A hefty reward for information about the shooting of a wolf has highlighted deep divisions on the re-establishment of predators in the Swiss countryside. The Wolf Group of Switzerland (GWS) offered up the bounty after the animal was found dead on January 3.This content was published on January 11, 2014 - 17:00
Wolves had not been seen in Switzerland for around 120 years until small numbers started to reappear in the mid-1990s. They are now a strictly protected species under the Bern Convention, an international agreement on wildlife conservation.
The animals attract a great deal of attention in the media when they are spotted or suspected of attacking other animals. A pack of ten wolves was caught on camera in canton St Gallen last November.
There are now at least 23 wolves in Switzerland, which have mainly crept back into the country from Italy, causing tension between animal lovers and livestock owners.
Though farmers demand that the protection of their livestock and livelihood take precedent over a conservation programme, there are strict rules governing the treatment of wolves under Swiss law as a result of the convention. Cantonal permits can be obtained to shoot one of the predators if it causes major damage, but only if it has killed more than 35 sheep over a four-month period or 25 in one month.
The Federal Office for the Environment told swissinfo.ch that eight wolves have been killed under such authorisations since 1995.
Since early December a number of sheep have been killed by a wolf in the western canton of Vaud, where wolves had not been observed for a long time. In October, sheep were also killed in canton Uri, with a wolf thought to be the likely culprit in this case too.
DNA evidence is often analysed to determine whether or not a wolf was involved, though it is not always possible to come up with a definitive answer.
After a small number of recent, similar incidents in canton Graubünden, someone took matters into their own hands and shot a wolf. The animal died slowly over a number of days, making it the straw that finally broke the camel’s back for the GWS.
“We really want to increase the pressure on poachers,” the group’s president David Gerke told swissinfo.ch
“This is the first time in a long while that a wolf has been illegally killed – the last time was in 2006 in canton Ticino. We thought about offering a bounty then, but for various reasons, eventually decided against it. This time it’s different.”
The group is offering CHF5,000 ($5,500) of its own funds and CHF5,000 from donations to the person who can provide information or evidence leading to the arrest of the shooter.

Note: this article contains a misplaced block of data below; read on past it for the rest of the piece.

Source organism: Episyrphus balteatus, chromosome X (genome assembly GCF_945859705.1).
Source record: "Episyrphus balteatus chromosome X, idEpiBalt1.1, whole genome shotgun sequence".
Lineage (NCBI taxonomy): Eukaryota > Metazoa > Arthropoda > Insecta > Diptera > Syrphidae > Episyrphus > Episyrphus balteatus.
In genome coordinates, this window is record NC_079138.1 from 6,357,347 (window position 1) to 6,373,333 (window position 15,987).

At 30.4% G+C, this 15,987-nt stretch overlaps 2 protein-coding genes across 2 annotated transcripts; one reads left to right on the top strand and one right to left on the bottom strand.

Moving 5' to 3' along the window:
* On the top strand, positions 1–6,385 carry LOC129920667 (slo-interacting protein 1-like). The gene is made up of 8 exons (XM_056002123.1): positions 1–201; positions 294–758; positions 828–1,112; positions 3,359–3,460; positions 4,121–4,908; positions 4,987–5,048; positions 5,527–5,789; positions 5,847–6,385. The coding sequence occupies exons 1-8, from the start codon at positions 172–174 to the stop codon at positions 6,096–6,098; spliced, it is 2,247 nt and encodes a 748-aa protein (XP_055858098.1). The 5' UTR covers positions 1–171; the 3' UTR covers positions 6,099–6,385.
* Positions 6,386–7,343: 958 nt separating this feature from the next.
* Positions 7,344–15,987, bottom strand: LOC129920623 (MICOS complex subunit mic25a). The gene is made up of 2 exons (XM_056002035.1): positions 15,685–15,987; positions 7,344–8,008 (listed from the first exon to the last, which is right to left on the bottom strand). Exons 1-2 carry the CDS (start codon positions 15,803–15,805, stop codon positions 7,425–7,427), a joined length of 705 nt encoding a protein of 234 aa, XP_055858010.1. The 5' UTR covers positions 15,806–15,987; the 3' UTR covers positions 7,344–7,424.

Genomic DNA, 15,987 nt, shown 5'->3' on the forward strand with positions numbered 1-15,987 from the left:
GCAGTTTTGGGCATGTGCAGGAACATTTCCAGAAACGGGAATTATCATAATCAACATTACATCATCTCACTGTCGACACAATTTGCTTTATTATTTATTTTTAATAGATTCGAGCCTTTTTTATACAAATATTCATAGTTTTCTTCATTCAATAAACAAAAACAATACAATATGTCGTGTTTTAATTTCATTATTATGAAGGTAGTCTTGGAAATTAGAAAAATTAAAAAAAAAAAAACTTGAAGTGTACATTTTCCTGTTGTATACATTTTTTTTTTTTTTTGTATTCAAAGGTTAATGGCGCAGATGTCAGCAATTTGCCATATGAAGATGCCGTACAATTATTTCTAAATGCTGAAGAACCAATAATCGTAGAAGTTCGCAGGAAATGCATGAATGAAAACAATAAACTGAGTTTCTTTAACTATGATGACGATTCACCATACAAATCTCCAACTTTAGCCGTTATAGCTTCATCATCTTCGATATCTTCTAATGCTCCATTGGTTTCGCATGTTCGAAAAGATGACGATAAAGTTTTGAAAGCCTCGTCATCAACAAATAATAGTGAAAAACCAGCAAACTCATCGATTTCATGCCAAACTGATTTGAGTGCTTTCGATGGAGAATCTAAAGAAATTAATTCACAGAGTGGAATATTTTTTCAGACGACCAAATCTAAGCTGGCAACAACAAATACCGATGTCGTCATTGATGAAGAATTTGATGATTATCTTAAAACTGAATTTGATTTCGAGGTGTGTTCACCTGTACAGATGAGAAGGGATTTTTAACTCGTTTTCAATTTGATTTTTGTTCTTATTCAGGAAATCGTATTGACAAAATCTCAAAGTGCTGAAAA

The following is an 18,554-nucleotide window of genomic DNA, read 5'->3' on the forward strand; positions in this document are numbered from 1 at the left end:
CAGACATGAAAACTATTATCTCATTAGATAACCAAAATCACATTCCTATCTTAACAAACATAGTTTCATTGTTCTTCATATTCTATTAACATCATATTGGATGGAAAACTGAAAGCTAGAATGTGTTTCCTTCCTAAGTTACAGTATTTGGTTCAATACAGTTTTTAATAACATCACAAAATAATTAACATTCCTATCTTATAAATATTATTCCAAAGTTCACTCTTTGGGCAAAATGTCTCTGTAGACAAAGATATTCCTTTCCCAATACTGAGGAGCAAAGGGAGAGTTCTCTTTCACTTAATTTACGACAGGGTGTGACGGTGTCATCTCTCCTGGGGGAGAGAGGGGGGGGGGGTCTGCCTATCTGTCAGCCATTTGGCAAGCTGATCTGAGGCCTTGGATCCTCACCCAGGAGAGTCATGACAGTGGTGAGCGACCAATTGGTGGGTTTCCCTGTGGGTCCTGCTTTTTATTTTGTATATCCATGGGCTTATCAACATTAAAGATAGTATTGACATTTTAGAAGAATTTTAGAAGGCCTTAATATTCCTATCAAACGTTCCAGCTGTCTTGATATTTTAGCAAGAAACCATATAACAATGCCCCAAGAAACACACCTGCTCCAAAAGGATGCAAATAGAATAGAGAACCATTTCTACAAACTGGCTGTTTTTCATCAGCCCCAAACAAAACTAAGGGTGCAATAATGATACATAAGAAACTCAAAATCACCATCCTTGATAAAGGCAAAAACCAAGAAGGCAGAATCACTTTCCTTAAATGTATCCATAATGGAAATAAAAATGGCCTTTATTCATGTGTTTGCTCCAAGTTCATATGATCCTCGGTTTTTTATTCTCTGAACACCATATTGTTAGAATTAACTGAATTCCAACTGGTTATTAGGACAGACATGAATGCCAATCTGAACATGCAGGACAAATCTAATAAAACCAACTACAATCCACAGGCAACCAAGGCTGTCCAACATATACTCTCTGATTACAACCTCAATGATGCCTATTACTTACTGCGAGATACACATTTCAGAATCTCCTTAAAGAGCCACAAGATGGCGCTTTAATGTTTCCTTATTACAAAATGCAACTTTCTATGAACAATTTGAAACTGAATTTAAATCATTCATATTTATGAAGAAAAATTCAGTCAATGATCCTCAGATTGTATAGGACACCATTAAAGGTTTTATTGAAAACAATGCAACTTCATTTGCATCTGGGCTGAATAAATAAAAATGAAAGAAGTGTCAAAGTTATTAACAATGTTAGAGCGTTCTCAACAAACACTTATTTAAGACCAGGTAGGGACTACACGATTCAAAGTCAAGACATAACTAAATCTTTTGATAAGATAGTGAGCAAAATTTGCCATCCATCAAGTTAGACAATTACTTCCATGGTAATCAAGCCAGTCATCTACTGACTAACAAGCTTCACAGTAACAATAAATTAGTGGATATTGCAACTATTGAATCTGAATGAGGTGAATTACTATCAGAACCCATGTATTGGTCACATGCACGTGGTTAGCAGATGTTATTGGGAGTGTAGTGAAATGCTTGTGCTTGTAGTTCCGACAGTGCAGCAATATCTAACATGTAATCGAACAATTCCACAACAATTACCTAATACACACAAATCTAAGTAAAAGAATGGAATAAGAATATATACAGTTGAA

The incident was especially distressing, Gerke added, because the pack of wolves the animal belonged to had not caused any problems.
“Leads that we receive – and we have already received a few – will be handed over to the public prosecutor in canton Graubünden. We will not make these leads public, we will merely pass them on,” he said.
The group claims to have received five tip-offs so far.
The authorities in Graubünden have instructed the cantonal prosecutor, Maurus Eckert, to investigate the case.
“The charges will focus on the elements of the crime coming under the animal cruelty law,” Eckert told swissinfo.ch “We will investigate the accusation that the wolf wasn’t killed humanely, that it was shot in a way that meant it suffered for a number of days.”
Another part of the investigation will consider whether game laws were violated, as the wolf is a protected animal.
A lack of understanding
It’s a difficult situation for the Swiss Farmers’ Association.
“Clearly we do not support or welcome this. An illegal shooting is an illegal shooting – and that is not OK,” Thomas Jäggi, head of livestock at the association, told swissinfo.ch
“The wolf topic is a major conflict though that needs a real solution. The urban population believes we need to learn to live with the wolf and take all the measures needed to make that happen, but there is no solution on the table, there is no consensus and that’s a problem that has to be solved.”
The environment office admits emotions run high over the issue, but officials say overall, they’re not worried.
“Some people react strongly to the wolf’s return,” Reinhard Schnidrig, head of the office’s wildlife and forest biodiversity section, told swissinfo.ch
“We are not concerned about wolf conservation in Switzerland. There are more and more every year, more packs will be observed in the coming years and the majority of people are in favour of its presence.”
The office is however increasing the amount of money it invests in helping and informing farmers on how to deal with the situation. In 2014, the budget is CHF2 million.
In compliance with the JTI standards